Every once in a while, I’ll give a “fun lecture” to my students. The rules of a “fun lecture” are that I talk about some advanced applications of classroom topics, but I won’t hold them responsible for these ideas on homework and on exams. In other words, they can just enjoy the lecture without being responsible for its content.

In this series of posts, I’m describing a fun lecture on generating functions that I’ve given to my Precalculus students. In the previous post, we looked at the famed Fibonacci sequence

We also looked at that (slightly less famous) Quintanilla sequence

which is defined so that each term is the sum of the previous term and **twice** the term that’s two back in the sequence. We also used the Bag of Tricks to find that the generating function is

To get a closed-form definition of the Quintanilla sequence, let’s find the partial-fraction decomposition of . Notice that the denominator factors easily, so that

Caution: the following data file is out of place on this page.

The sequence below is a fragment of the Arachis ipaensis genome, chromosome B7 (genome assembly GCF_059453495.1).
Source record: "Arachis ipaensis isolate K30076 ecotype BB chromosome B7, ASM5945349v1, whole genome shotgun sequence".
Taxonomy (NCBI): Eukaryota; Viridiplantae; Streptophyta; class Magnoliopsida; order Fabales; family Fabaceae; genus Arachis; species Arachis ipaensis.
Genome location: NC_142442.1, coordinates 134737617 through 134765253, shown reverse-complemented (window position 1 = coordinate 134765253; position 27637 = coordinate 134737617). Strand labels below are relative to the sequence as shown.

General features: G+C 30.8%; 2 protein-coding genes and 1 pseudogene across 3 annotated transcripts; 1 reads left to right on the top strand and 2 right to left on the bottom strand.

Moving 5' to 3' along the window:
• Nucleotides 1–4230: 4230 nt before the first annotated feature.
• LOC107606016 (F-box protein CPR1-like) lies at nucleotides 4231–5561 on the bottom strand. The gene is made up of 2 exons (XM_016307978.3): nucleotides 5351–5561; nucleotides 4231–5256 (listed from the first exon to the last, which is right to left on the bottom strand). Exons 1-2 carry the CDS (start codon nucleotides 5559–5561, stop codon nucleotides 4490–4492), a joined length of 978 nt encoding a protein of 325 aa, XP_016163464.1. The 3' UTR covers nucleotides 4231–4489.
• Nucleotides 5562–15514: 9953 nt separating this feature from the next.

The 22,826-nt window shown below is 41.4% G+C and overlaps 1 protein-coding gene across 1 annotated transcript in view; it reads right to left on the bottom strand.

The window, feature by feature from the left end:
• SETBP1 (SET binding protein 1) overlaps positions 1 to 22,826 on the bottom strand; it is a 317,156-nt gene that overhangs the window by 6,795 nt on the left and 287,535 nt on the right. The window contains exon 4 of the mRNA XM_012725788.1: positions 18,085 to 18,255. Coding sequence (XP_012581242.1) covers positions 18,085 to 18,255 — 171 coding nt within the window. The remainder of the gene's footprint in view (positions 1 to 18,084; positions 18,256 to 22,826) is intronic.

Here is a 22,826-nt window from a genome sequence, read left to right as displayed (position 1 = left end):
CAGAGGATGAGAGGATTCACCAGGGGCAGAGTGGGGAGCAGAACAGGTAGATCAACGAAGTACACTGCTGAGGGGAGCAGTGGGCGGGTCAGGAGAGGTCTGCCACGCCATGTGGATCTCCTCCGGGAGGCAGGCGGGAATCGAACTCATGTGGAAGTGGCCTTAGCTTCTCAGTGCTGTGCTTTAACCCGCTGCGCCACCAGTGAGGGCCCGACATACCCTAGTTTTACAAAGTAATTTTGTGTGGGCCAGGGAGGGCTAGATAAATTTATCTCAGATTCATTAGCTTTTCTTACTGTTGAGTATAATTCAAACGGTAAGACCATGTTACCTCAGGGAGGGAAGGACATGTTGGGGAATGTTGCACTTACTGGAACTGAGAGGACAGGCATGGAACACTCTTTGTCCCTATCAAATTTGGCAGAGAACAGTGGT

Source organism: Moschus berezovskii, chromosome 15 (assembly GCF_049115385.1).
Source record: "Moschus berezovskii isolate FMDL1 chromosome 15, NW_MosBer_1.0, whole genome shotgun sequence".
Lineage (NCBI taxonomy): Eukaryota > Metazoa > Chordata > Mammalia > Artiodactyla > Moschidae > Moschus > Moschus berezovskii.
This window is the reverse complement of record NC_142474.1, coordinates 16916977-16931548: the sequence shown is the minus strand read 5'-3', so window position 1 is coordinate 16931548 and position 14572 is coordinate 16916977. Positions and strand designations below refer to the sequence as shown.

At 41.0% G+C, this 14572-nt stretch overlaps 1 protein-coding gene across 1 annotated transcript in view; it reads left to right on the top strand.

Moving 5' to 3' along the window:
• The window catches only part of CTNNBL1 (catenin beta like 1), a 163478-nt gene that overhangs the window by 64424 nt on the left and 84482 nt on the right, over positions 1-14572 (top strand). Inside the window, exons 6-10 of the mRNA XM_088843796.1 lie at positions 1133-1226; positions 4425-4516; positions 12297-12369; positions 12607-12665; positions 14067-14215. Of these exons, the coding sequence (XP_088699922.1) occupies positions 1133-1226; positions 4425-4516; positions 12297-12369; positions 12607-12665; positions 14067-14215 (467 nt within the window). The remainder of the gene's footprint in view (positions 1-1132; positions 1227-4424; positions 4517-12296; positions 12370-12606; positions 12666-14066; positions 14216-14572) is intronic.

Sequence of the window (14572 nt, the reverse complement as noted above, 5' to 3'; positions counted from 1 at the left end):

To find the partial fraction decomposition, we need to find the constants and so that

,

or

Perhaps the easiest way of finding and is by substituting conveniently easy values of .

- If , then we obtain , or .
- If , then we obtain , or .

Therefore,

Finally, let’s write the rational functions on the right-hand side as infinite series. Using the formula for an infinite geometric series, we find

Notice that this matches the terms of the Quintanilla sequence! For example, the coefficient of the term is

,

which is a term of the Quintanilla sequence.

In general, the coefficient of the term is

This is the long-awaited closed-form expression for the Quintanilla sequence. For example, we quickly see that the 12th term is , which was obtained without knowing the 10th and 11th terms.

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